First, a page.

Ford will spend up to $20bn for shift to electric cars

Chief executive Jim Farley wants to challenge Tesla's dominance in the EV market

The body and chassis of a Ford all-electric F-150 Lightning pick-up truck prototype at the Rouge Electric Vehicle Centre in Dearborn, Michigan, in September, 2021. Reuters
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Ford Motor Company is planning a major reorganisation to prepare for the electric future, using Tesla’s success as a road map and increasing electric vehicle spending by as much $20 billion.

Ford will spend an extra $10bn to $20bn over the next five to 10 years converting factories worldwide to electric-vehicle production from making petrol-powered cars.

The move is part of chief executive Jim Farley’s initiative to challenge Tesla’s dominance in EVs.

Investors have bought into Mr Farley’s vision for Ford, briefly lifting the company’s market value above $100bn in January.

Ford shares rose in afternoon trading by as much as 2.7 per cent.

The new plan also includes hiring engineers specialising in areas relatively new to the company, such as battery chemistry, AI and EV software.

The company has assessed spinning off a small part of its EV business to capture some of the immense value investors are giving electric start-ups, a source said.

The move could involve lower-volume models, allowing the company to focus its efforts on mass-market EVs.

“We are executing our Ford Plus plan to transform the company and thrive in this new era of electric and connected vehicles. We would not comment on speculation,” spokesman Mark Truby said.

Doug Field, the former head of Apple’s car project, is leading Ford’s overhaul, sources said. Mr Field was also a top executive at Tesla, where he engineered the Model 3.

The new investment would be on top of the $30bn Mr Farley has committed to EVs until 2025.

Since becoming chief executive 16 months ago, he has accelerated Ford’s EV plans, including tripling output of its electric Mustang Mach-E and doubling production of the F-150 Lightning plug-in pickup truck coming this spring.

Ford also is spending $11.4bn with South Korea’s SK Innovation to build three battery factories and an EV lorry plant in Tennessee and Kentucky.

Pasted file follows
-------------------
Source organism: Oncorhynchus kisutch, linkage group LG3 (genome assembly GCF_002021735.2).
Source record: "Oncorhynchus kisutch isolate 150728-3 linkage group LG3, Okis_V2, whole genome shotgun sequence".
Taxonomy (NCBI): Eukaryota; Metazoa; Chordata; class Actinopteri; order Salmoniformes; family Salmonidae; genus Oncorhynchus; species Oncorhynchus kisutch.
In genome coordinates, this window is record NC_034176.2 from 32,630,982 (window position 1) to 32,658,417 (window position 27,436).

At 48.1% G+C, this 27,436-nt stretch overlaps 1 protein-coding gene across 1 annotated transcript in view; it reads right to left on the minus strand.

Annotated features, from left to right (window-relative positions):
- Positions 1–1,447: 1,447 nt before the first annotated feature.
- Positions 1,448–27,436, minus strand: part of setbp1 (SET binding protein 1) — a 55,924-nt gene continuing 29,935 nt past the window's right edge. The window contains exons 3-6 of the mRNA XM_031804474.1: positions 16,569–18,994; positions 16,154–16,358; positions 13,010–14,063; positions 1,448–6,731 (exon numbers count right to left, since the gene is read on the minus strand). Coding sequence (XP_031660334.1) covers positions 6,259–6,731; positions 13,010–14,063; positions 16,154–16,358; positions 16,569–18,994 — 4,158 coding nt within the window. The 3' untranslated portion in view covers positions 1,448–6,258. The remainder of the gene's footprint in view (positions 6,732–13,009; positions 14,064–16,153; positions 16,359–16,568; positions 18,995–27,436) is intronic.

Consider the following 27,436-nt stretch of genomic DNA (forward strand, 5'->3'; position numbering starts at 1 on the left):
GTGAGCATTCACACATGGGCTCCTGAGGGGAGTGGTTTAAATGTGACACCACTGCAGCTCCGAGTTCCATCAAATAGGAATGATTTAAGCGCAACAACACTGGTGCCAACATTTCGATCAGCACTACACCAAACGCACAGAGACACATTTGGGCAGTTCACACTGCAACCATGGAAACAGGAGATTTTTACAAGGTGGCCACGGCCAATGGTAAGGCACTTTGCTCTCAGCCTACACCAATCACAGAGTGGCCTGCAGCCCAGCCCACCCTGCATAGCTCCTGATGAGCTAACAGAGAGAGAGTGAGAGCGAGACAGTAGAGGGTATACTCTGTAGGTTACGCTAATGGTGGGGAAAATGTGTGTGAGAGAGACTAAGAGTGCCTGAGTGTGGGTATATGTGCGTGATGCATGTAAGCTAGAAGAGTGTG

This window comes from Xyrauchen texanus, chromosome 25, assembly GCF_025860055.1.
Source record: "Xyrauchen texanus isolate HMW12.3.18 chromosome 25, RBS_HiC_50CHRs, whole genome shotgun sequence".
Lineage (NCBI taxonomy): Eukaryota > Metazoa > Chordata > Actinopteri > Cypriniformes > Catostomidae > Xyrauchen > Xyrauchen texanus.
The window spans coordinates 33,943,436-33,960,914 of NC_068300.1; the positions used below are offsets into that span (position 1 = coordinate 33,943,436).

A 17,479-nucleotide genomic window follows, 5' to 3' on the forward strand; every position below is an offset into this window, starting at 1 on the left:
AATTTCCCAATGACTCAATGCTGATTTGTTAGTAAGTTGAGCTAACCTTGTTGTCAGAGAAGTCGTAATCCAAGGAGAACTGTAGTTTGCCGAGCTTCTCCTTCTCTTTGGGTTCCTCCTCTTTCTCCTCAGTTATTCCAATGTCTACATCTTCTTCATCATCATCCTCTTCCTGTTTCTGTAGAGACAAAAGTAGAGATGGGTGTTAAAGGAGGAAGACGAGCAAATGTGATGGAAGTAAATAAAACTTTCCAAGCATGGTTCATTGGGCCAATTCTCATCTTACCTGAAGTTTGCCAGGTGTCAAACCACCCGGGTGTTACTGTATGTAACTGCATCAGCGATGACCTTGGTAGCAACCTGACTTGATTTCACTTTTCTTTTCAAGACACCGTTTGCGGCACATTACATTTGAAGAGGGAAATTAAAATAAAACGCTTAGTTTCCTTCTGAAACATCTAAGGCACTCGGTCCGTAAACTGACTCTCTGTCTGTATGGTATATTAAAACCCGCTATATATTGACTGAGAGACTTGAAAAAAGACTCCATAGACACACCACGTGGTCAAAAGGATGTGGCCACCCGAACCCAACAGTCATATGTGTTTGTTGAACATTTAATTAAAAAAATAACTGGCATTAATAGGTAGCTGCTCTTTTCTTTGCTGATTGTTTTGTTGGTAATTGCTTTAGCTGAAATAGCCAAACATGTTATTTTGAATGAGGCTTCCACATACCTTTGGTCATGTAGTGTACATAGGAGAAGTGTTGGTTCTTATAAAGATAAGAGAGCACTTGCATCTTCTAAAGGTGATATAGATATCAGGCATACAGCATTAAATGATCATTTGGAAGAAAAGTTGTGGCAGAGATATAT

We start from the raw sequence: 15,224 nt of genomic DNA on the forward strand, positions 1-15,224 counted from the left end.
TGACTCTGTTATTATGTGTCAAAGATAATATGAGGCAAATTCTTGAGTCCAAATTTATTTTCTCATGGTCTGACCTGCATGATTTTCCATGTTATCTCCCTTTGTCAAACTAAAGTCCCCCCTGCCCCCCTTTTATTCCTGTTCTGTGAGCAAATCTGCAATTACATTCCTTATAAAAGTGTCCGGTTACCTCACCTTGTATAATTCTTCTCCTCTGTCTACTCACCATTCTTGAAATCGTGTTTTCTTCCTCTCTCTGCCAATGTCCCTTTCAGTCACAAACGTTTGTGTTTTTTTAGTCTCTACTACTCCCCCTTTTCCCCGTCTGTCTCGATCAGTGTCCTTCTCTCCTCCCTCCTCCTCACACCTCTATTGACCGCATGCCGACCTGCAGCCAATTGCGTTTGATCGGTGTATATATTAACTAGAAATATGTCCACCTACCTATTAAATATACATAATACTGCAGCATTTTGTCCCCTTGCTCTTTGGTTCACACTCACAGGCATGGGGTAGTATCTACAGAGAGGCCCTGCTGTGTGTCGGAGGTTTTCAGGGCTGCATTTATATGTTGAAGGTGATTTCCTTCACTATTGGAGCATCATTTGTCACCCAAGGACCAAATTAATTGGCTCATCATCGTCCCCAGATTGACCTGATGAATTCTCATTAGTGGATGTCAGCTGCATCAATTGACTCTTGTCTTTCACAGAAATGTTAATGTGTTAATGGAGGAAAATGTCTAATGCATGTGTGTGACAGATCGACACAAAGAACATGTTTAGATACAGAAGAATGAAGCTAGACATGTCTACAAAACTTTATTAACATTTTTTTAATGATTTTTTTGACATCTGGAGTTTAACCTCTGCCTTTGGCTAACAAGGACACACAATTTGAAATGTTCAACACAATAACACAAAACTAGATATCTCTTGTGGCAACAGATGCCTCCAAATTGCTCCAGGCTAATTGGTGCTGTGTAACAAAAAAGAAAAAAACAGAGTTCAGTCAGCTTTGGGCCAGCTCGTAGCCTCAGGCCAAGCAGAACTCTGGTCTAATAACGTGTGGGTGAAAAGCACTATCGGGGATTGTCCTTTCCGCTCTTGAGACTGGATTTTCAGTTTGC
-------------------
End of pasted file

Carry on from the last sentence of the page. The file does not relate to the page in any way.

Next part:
Ford headhunted Mr Field from Apple in September to bring new focus to the 118-year-old company.

He is working closely with Mr Farley to make the legacy car maker more nimble, like Tesla, by adjusting Ford’s operational and manufacturing structure, sources said.

The restructuring is a work in progress and some elements may be changed or dropped, including the EV spinoff idea, the sources said.

The Ford family, which controls the car maker through a special class of super-voting stock, would have to be convinced a spin-off is worthwhile.

Mr Farley has expressed admiration for Tesla chief executive Elon Musk and acknowledged Ford is rethinking its mission as the company prepares to produce 600,000 EVs a year by 2024.

The company, based in Dearborn, Michigan, wants to generate as much as half of its global sales from electric vehicles by the end of the decade.

“I really admire, frankly, the difficulties they [Tesla] had and the way they managed those difficulties into the success they had,” Mr Farley last week told Bloomberg TV.

“They are now making more than $10,000 a vehicle, because of their scale. I like that kind of business.”

Unlike Tesla, Ford also must manage the slow decline of vehicles powered by internal combustion engines, which now generate all of the profit necessary to fund the company’s EV aspirations.

That is an area Ford also is intensely focused on as it reinvents itself.

Mr Farley regards petrol-fuelled vehicles as a core part of the company for many years to come, and still intends to invest enough to keep it competitive with rivals, he said last week.

One way is to boost the services Ford sells to car owners, a business that could generate $20bn a year in revenue.

That could include selling drivers software to upgrade their car’s performance or enhance dashboard touchscreens.

Or it may involve getting more business in the service bays at Ford’s dealers, which see 90 per cent of owners go elsewhere for maintenance after their warranties expire, Mr Farley said.

Ultimately, Mr Farley wants even more of Ford’s customers driving EVs

Ford hopes to eventually overtake Tesla, but for now is trying to solidify its standing as America’s No 2 seller of EVs.

“What it takes to succeed in this digital, connected, electric product are talents and know-how and a way of managing the business that’s different than what we’ve done in 118 years,” Mr Farley said last week.

“It’s kind of like snowboarding and skiing. We both share the lift, but as soon as you get off the lift the intuitions are wrong between both businesses. You have to really relearn to how to get down the slope.”

Updated: February 02, 2022, 2:34 AM